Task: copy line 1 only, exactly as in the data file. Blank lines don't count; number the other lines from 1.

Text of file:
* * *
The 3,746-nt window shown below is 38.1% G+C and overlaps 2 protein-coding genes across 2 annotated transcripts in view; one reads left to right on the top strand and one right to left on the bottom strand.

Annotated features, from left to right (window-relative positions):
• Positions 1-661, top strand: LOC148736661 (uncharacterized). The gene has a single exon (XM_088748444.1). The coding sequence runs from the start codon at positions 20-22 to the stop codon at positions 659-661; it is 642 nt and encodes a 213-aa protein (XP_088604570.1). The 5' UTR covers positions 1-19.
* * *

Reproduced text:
The 3,746-nt window shown below is 38.1% G+C and overlaps 2 protein-coding genes across 2 annotated transcripts in view; one reads left to right on the top strand and one right to left on the bottom strand.